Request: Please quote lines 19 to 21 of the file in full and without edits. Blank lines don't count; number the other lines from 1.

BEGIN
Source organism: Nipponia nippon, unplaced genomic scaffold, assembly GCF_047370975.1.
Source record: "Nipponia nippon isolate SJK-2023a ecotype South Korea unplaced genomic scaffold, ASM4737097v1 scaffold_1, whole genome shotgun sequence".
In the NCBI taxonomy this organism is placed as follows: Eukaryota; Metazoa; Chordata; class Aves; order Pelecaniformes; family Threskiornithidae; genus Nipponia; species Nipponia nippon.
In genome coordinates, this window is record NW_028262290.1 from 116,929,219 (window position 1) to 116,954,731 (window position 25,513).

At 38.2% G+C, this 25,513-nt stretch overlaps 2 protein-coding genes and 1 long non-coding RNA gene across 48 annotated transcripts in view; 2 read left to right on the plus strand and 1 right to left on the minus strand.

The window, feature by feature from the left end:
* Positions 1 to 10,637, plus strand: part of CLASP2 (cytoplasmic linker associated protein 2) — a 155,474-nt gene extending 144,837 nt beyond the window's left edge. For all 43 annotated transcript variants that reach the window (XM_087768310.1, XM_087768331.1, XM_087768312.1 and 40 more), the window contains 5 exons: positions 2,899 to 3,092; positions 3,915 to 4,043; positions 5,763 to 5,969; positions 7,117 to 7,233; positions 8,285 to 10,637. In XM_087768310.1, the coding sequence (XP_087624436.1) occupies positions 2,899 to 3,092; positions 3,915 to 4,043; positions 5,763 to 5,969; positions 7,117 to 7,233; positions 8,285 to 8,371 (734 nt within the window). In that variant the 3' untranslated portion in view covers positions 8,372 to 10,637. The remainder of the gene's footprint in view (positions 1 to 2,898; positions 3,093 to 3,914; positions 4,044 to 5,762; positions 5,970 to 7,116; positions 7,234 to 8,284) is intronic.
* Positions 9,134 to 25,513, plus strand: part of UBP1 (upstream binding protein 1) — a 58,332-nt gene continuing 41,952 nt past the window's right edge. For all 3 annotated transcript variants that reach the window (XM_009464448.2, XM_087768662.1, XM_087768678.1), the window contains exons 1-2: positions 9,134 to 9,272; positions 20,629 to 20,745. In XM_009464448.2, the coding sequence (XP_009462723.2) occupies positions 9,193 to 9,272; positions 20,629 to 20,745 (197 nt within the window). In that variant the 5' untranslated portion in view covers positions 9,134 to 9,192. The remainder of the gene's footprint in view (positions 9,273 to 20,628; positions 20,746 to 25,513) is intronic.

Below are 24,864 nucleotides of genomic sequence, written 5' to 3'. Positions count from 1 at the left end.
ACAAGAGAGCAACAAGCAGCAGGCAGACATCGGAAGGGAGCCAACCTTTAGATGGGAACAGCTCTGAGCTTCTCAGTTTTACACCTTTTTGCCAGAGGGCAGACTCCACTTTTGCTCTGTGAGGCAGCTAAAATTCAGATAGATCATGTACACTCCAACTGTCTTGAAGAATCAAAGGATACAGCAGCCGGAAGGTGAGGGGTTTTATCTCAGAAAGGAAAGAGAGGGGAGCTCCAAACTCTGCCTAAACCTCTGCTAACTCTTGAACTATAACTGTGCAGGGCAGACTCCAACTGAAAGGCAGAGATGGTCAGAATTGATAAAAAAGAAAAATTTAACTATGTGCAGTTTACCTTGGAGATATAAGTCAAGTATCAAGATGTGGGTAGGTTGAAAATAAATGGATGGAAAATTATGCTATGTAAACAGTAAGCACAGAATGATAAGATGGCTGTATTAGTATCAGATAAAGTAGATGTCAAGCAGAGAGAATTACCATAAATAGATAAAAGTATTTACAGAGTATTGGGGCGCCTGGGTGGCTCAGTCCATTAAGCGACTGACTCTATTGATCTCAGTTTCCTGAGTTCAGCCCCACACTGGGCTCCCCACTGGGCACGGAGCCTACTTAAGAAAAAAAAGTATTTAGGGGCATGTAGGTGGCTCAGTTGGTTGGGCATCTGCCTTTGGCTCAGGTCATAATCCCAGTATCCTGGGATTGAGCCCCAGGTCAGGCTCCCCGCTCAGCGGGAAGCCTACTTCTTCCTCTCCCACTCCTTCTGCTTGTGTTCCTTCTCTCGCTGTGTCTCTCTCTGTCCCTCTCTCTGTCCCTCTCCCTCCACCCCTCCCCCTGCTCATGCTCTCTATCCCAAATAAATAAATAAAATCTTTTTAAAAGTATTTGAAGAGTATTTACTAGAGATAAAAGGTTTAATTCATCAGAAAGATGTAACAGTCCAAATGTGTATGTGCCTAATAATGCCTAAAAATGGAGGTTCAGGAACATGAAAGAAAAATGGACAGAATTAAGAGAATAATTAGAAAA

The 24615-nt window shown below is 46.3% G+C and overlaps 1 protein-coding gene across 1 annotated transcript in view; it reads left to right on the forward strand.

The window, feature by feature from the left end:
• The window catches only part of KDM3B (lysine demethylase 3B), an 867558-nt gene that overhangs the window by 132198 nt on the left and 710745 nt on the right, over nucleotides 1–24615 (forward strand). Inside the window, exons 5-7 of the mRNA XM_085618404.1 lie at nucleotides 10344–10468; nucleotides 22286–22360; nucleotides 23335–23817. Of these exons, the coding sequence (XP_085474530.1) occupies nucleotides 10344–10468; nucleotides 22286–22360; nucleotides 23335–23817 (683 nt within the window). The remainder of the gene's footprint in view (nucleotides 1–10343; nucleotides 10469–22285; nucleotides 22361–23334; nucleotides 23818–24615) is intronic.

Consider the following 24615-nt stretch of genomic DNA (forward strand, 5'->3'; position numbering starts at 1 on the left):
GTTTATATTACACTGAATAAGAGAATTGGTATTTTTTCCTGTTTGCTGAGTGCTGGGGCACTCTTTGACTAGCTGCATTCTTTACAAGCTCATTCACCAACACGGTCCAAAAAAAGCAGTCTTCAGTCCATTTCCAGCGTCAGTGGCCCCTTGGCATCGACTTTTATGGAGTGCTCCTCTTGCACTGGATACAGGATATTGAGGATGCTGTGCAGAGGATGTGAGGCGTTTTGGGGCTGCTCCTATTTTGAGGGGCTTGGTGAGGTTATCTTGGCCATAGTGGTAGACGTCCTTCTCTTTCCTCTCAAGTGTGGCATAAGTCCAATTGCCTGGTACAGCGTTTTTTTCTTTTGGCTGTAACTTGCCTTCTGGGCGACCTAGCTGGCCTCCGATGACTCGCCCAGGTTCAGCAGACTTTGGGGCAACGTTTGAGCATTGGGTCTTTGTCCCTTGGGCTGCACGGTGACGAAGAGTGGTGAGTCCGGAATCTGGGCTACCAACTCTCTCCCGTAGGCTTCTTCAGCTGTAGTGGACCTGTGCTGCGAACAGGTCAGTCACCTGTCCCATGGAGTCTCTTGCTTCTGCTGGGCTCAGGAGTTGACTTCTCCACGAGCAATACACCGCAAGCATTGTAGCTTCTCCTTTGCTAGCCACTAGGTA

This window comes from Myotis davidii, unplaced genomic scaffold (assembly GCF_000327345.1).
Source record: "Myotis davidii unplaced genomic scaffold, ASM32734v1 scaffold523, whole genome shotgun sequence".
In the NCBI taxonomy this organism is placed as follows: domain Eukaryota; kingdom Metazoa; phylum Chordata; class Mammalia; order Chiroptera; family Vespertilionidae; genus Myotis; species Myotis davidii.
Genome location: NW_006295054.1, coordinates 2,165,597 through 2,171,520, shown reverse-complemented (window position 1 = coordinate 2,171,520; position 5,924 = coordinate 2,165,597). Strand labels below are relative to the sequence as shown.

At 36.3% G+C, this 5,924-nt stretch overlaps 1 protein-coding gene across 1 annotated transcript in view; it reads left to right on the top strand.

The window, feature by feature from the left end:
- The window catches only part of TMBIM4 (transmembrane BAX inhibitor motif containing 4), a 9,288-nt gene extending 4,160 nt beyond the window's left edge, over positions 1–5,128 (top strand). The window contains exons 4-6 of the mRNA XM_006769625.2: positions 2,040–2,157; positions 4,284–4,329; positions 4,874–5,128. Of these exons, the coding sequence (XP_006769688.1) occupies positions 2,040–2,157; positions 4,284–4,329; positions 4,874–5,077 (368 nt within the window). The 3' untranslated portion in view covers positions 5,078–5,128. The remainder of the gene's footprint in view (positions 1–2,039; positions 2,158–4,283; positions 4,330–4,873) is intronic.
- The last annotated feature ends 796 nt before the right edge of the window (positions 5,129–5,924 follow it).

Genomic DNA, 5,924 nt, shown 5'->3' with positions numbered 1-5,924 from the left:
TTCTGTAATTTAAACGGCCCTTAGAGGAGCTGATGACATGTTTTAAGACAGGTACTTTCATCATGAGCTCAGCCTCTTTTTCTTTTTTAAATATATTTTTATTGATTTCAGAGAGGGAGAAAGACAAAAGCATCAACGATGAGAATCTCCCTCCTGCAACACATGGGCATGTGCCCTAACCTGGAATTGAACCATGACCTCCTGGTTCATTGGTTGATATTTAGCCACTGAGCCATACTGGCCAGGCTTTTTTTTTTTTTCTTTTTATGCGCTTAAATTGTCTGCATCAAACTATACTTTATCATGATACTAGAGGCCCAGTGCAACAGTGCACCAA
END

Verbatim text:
Genome location: NW_006295054.1, coordinates 2,165,597 through 2,171,520, shown reverse-complemented (window position 1 = coordinate 2,171,520; position 5,924 = coordinate 2,165,597). Strand labels below are relative to the sequence as shown.

At 36.3% G+C, this 5,924-nt stretch overlaps 1 protein-coding gene across 1 annotated transcript in view; it reads left to right on the top strand.

The window, feature by feature from the left end: